4 Cardiac cycle Diastole: relaxed cardiac muscle the heart fills with blood under low pressure from the veins. Systole: cardiac muscle contracting the chambers of the heart are emptying of blood. Atrial Systole: contraction and emptying of the atria supplying extra blood to the ventricles. Ventricular Systole: contraction and emptying of the ventricles ejecting blood from the heart into the arteries. Cardiac Muscle The muscle making up the heart is called cardiac muscle. It is myogenic, i.e., stimulates itself to contract does not need external stimulation. It is an involuntary, strong muscle that does not fatigue (no anaerobic respiration). The SAN (pacemaker) A small area of cardiac muscle in the wall of the right atrium, near entry of vena cava. Its automatic rhythmic contraction starts each cardiac cycle. Two nerves from the medulla oblongata connect to it influencing its rate of contraction. One nerve accelerates the heart rate and the other reduces it back to resting rate. Factors affecting heart rate: Since the heart can only pump out the blood that is returned to it, the primary cause of increased cardiac output when exercising, is blood to the heart caused by the muscles squeezing the veins. Increase: exercise, increased body temperature, stress, mental excitement, infection. Decrease: increased physical fitness, sleep, and mental relaxation. Coronary circulation The blood flowing through the heart does not supply the heart with blood Coronary artery supplies heart muscle with blood No coronary vein directly drains back in diastole. Major blood vessels: Arteries: Aorta; Pulmonary ( CO 2, O 2 ); Carotid (neck); Renal; Hepatic Veins: Vena Cava; Pulmonary ( CO 2, O 2 ); Renal; Jugular; Hepatic; Hepatic Portal; Blood Pressure The pressure varies along the circuit measured with sphygmomanometer Pressure decreases in the following order: o ventricle > artery > arteriole > capillary > venule > vein > atrium. Standard healthy readings: 80 mm Hg diastolic, 120 mm Hg systolic.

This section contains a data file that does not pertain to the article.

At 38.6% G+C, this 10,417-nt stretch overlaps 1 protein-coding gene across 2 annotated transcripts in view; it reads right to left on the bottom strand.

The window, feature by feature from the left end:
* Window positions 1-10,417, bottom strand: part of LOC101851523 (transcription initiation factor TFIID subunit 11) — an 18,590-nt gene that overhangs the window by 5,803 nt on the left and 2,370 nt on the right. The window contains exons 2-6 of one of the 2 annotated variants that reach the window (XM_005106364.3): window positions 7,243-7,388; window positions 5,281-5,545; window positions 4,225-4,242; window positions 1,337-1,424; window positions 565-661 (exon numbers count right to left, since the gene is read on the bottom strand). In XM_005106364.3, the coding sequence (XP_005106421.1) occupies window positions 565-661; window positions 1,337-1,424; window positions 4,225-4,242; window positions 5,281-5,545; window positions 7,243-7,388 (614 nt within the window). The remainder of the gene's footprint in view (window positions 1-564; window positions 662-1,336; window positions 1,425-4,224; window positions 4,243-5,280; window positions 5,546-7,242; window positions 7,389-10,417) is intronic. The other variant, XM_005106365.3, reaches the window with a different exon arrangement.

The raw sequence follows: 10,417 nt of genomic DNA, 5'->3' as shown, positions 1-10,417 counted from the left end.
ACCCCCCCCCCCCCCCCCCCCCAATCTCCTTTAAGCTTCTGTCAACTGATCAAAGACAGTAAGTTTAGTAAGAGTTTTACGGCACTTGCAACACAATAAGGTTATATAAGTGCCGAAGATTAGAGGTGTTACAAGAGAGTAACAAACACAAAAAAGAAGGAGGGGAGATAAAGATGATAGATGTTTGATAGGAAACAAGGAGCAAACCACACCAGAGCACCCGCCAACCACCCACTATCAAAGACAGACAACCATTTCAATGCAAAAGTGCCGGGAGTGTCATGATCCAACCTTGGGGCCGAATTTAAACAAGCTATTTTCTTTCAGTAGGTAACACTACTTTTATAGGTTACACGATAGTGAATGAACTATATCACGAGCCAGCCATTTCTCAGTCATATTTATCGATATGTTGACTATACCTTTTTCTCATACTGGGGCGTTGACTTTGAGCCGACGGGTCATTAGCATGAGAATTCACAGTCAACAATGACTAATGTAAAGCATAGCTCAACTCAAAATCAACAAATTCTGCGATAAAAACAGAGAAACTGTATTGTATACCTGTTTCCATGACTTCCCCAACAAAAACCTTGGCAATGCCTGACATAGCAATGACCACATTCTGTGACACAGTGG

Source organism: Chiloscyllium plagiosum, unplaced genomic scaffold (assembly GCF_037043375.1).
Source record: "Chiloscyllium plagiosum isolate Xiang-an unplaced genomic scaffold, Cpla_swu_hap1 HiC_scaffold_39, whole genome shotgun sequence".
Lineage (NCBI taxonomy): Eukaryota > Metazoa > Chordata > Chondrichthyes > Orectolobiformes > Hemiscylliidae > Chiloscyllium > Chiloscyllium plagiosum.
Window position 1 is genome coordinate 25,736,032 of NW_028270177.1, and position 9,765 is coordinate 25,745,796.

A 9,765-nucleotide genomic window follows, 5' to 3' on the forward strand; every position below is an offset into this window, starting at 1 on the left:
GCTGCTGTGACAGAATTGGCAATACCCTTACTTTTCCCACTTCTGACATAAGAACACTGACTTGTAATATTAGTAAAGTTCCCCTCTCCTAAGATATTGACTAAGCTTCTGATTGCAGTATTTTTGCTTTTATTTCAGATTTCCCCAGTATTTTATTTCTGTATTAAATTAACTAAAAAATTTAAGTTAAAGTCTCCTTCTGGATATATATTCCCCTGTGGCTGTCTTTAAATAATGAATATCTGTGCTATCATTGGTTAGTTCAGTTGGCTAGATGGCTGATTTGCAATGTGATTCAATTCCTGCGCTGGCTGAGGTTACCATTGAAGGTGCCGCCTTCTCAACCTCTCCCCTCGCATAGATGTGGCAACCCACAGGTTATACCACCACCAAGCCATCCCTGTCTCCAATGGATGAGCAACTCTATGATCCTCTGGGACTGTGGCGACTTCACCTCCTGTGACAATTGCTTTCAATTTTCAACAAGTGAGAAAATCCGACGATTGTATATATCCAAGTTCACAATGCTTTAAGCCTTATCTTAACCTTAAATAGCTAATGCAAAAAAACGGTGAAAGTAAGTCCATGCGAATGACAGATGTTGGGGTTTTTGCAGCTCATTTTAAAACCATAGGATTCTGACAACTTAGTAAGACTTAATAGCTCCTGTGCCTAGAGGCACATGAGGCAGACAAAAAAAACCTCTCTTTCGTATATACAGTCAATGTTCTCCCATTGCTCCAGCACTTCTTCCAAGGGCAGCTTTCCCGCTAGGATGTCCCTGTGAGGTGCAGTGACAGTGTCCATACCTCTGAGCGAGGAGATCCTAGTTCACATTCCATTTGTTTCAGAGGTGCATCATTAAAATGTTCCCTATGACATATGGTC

5 Formation of Tissue Fluid As the blood enters the capillaries the high hydrostatic pressure forces some of the plasma out through the wall. The escaped fluid (tissue fluid) is similar in composition to plasma, but lower in protein. Therefore the remaining blood has a lower water potential And a lower hydrostatic pressure At the venule end the hydrostatic pressure is lower Thus water returns to blood down water potential gradient. The 10% excess tissue fluid must be drained away by the lymphatic system. The Lymphatic System A collection of special drainage vessels receiving excess tissue fluid. Once the tissue fluid enters the lymphatic capillaries it is called lymph. Lymph nodes (e.g. tonsils) filter the lymph and produce lymphocytes. The lymph vessels have many valves, but low pressure. The lymph is moved along by the squeezing action of: o the skeletal muscles, o pressure changes in the thorax during breathing and o by the rhythmic contraction of the lymph vessel walls. Lymph re-enters the blood just before the right atrium. Functions of the Lymphatic System: Circulatory role Return the excess tissue fluid to the blood: this maintains blood volume, pressure and concentration. Collect and deliver the absorbed lipids from the small intestine to the blood Defence role The lymph nodes filter out pathogens in the lymph. Production and export of lymphocytes to the blood system for general distribution. Detection of antigens and production of specific antibodies. IHW March 2005